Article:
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Flylik3abr1 Flylik3abr1 (New Member) New Member

Pain management in nursing

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ADN student here! I was curious to know how you as a nurse approach your patients pain management in the hospital. I have seen plenty of nurses disregard their patients pain despite their medication being past due. I even had a case where a patient of mine who was unable to speak due to a head injury was screaming out in pain, very obviously so especially since his vitals on the monitor became very consistent with a natural response to pain, and the nurse I was working under said "He will be fine, he doesn't need his medicine right now". Is this considered normal? I mean I personally believe pain management is very important and I've heard all kinds of excuses about addiction and feeding into false reports of pain for drugs but that goes against what I'm learning in school so I am curious. Do you treat your patients pain as a priority nursing problem?

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2 hours ago, Flylik3abr1 said:

 Do you treat your patients pain as a priority nursing problem?

Yes. I am the who crushes PRN Norcos and puts them in non-verbal patient's feeding tubes. I give the addicts their "hospital heroin" right on time, too.
For half the patients, it makes their lives better when I make pain a priority. And for the other half, it makes my life better to make their pain a priority.
I feel no sense of power or accomplishment by making anyone wait.

I will spend time teaching patients who are new to narcotics and don't seem to be tapering themselves down in an expected way. Addiction is a huge problem, and it seems like a lot of my narcotic-addicted patients became that way after a past, legitimate illness or injury.

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13 hours ago, Flylik3abr1 said:

 a patient of mine who was unable to speak due to a head injury was screaming out in pain, very obviously so especially since his vitals on the monitor became very consistent with a natural response to pain, and the nurse I was working under said "He will be fine, he doesn't need his medicine right now". Is this considered normal?

No, this is not normal. In fact,  Flylik, this situation sounds like patient neglect/abuse and reporting it would have been an appropriately prudent action.

I've tried to understand such behavior from nurses and have come up  with a few possibilities:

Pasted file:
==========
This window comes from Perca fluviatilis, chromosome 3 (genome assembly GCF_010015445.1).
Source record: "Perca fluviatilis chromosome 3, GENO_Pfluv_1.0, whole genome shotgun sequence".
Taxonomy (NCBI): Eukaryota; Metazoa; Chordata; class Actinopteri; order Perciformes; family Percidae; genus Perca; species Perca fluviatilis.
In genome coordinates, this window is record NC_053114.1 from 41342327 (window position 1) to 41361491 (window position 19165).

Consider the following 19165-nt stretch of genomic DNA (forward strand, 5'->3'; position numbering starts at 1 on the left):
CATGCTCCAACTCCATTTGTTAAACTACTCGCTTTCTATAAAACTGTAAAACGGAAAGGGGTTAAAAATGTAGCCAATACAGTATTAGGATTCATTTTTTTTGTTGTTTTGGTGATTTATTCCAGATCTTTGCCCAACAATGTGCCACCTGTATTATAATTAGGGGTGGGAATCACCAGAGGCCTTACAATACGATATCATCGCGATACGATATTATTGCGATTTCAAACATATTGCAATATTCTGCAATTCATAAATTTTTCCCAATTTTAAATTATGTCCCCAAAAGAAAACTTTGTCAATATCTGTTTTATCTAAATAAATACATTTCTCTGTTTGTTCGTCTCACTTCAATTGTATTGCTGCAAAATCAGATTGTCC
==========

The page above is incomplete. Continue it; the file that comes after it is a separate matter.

-Apathy

-Fear of the patient or the intervention

-Laziness

-A power struggle

-A convoluted sense of righteousness

I'm with Sour Lemon- If they have the med ordered, it's time, they want it (or in this case truly need it), GIVE THE PATIENT THE **** PAIN MED!

Sheesh!

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Generally, I'll give pain meds whenever I can. I try to get new orders if the pain doesn't seem to be controlled. With people new to narcs, I try to educate them on the real possibility of physical addiction. With chronic narcotic users, I try to discuss with them the possibility that the meds they are taking don't actually help their pain. I also offer other stuff, heat or cold packs, repositioning, etc. Sometimes a back rub. If they want meds and it is available, I give it. I do get a bit stuck on the "every 4 hours" thing, I mean.. Normal meds are 1 hour before/after, but with those I generally don't give more than 5 minutes early...

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It is probably department-specific, but surgical ICU does take pain seriously. Getting hit by a car or being beaten with a lead pipe or dealing with necrotizing pancreatitis does hurt. Burn injuries are a whole different classification of pain control.

PCAs for the awake and able to use the pain button, sometimes combined with non-narcotic prn meds are common. Most sedated and intubated patients get a Fentanyl drip. Every once in a while a patient with chest injuries and rib fractures gets an epidural. There is an anesthesia pain team available for patients with complex pain needs (often chronic pain/ hard to treat pain). Part of rounds every morning addresses pain control.

In an ideal setting, the pain meds are gradually tapered down from IV to oral, and from high doses to lower doses.